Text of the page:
If all this expensive, mechanised skiing isn’t your idea of a peaceful day in the mountains, BC is home to over 30 remote backcountry lodges that serve as bases for ski touring trips.
Most of these lodges offer guided weeks for 10 to 15 guests with pricing between $400 – $600 per day inclusive of accommodation, food, ski guiding and helicopter drops in and out of the lodge itself. Groups will then be split amongst two to three guides based on objectives for the day, pace and skiing ability.
These lodges have similarly large tenures of crown land to explore as the heli and cat operations, the difference being your ascent to the peaks is all under your own steam, skinning or ski touring up then skiing down. Unless the lodge has specifically advertised a novice week, you should expect to be joining a group of very fit, experienced ski tourers with guides intent on maximising their experience.
A typical day might involve four to six hours of skinning up (1500m – 2500m of cumulative vertical over a 10km – 15km distance) with three to five long runs away from and then back to the lodge. By the end of the week you’ll have easily climbed the equivalent of Mt Everest, the reward being the generally high standard of guest’s skiing means your guides will take you into progressively more challenging terrain.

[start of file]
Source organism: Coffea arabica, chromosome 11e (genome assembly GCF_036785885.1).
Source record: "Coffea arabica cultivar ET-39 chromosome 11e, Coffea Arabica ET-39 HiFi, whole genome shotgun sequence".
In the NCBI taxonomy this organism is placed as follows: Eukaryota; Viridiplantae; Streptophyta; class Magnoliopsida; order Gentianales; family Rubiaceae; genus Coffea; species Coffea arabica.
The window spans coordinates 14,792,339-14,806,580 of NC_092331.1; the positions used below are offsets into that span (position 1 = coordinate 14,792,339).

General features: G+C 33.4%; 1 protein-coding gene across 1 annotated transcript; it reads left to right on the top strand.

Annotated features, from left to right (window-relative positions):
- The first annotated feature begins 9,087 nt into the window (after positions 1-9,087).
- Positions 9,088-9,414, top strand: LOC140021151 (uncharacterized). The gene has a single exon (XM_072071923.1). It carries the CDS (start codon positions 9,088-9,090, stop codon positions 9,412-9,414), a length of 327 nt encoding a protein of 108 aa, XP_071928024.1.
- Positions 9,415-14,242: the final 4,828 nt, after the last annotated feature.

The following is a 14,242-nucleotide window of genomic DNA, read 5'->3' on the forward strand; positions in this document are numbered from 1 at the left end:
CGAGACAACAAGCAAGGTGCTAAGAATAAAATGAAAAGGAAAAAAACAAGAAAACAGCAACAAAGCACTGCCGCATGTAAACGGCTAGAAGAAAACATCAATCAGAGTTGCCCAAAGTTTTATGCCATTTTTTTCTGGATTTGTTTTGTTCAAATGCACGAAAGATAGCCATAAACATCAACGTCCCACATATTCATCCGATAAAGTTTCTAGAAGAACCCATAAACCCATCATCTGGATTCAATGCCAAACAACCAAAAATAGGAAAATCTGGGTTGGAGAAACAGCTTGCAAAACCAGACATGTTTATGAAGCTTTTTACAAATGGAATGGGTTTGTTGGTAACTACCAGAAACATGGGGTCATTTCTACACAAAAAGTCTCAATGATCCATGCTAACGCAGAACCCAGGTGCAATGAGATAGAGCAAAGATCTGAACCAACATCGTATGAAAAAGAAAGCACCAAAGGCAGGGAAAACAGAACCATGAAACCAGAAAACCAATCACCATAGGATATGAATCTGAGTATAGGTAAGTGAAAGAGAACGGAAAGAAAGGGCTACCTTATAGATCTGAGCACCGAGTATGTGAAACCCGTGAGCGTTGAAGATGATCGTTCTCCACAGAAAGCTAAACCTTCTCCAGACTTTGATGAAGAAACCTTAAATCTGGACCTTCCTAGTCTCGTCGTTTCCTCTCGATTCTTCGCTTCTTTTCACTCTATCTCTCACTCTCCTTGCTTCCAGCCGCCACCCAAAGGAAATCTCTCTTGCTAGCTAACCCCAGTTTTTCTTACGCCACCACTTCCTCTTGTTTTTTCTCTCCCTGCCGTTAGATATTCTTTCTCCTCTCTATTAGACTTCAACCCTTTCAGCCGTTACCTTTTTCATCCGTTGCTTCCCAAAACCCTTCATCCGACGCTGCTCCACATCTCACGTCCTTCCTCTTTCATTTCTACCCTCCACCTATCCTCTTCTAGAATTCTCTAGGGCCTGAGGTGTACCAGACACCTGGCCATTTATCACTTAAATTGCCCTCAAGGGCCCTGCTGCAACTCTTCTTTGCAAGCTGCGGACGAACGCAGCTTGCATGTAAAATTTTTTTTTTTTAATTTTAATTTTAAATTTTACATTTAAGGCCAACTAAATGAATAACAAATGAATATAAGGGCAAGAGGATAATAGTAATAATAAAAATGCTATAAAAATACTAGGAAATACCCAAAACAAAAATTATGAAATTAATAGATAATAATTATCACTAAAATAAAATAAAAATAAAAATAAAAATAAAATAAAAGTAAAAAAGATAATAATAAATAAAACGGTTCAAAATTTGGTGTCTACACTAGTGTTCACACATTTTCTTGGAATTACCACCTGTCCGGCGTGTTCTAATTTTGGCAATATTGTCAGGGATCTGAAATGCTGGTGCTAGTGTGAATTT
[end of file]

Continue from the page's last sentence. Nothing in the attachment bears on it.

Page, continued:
To get the most out of a ski touring week, you need a very high level of fitness and a real love of skinning up, and up, and up.
Your skiing ability doesn’t need to be expert, but you should be confident in all types of terrain and snow conditions, as you’re likely to ski from perfect powder in a 3000m high couloir down through every other variety of ice, crust and crud on the return to the lodge.
Check out our backcountry skiing section of the site for more heli skiing, cat skiing and ski touring stories.